The Impact of Aspen and Alder on the Quality of NHBK
Alekhina, Marina (2009)
Julkaisun pysyvä osoite on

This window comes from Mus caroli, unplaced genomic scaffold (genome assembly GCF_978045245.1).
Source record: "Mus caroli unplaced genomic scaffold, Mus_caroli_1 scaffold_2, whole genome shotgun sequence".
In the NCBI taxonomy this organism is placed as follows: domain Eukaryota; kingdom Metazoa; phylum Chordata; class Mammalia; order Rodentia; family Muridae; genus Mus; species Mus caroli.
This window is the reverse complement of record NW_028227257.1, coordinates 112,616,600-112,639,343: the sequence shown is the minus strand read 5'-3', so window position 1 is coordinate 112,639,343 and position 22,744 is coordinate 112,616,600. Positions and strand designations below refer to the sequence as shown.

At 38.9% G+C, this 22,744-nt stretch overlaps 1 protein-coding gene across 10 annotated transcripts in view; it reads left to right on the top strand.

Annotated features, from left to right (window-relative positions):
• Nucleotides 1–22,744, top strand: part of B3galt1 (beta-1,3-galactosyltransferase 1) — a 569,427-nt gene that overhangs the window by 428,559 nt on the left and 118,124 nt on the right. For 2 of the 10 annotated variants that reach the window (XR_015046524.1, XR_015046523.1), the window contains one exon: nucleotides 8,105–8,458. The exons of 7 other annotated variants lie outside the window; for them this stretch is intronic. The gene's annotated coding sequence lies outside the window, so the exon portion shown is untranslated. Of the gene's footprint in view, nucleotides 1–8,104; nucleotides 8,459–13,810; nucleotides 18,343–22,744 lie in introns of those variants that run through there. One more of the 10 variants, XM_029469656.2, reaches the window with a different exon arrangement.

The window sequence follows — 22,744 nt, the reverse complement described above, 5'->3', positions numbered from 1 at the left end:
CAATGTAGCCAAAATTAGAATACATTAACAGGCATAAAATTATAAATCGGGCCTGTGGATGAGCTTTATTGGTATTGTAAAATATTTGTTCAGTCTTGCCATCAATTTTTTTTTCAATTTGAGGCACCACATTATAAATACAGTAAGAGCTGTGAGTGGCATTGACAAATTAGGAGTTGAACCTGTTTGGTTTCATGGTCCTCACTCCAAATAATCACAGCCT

The purpose of this work was to study the effect of aspen and alder on birch cooking and the quality of the pulp produced. Three different birch kraft pulps were studied. As a reference, pure aspen and alder were included. The laboratory trials were done at the UPM Research Centre in Lappeenranta, Finland. The materials used were birch, aspen and alder mill chips that were collected around the area of South-Carelia in Finland. The chips used in the study were pulped using a standard kraft process. The pulps including birch fibres were ECF-bleached at laboratory scale to a target brightness of 85 %. The bleached pulps were beaten at low consistency by a laboratory Voith Sulzer refiner and tested for optical and physical properties. The theoretical part is a study of hardwoods that takes into accounts the differences between birch, aspen and alder. Major sub-areas were fibre and paper-technical properties as well as chemical composition and their influence on the different properties. The pulp properties of birch, aspen and alder found in previous studies were reported. Russian hardwood forest resources were also investigated. The fundamentals of kraft pulping and bleaching were studied at the end of theoretical part. The major effect of replacing birch with aspen and alder was the deterioration (lowering) of tensile and tear strengths. In other words, addition of aspen and alder to a birch furnish reduced strength properties. The reinforcement ability of the tested pulps was the following: 100 % birch > 80 % birch, 20 % aspen > 70 % birch, 20 % aspen, 10 % alder. The second thing noted was that blending of birch together with aspen and alder give better smoothness, optical properties and also formation. It can be concluded, that replacement of birch with alder during cooking by more than 10 % can negatively affect on the paper-technical properties of birch pulp. Mixing pure birch and aspen pulps would be more beneficial when producing printing paper made from chemical pulp.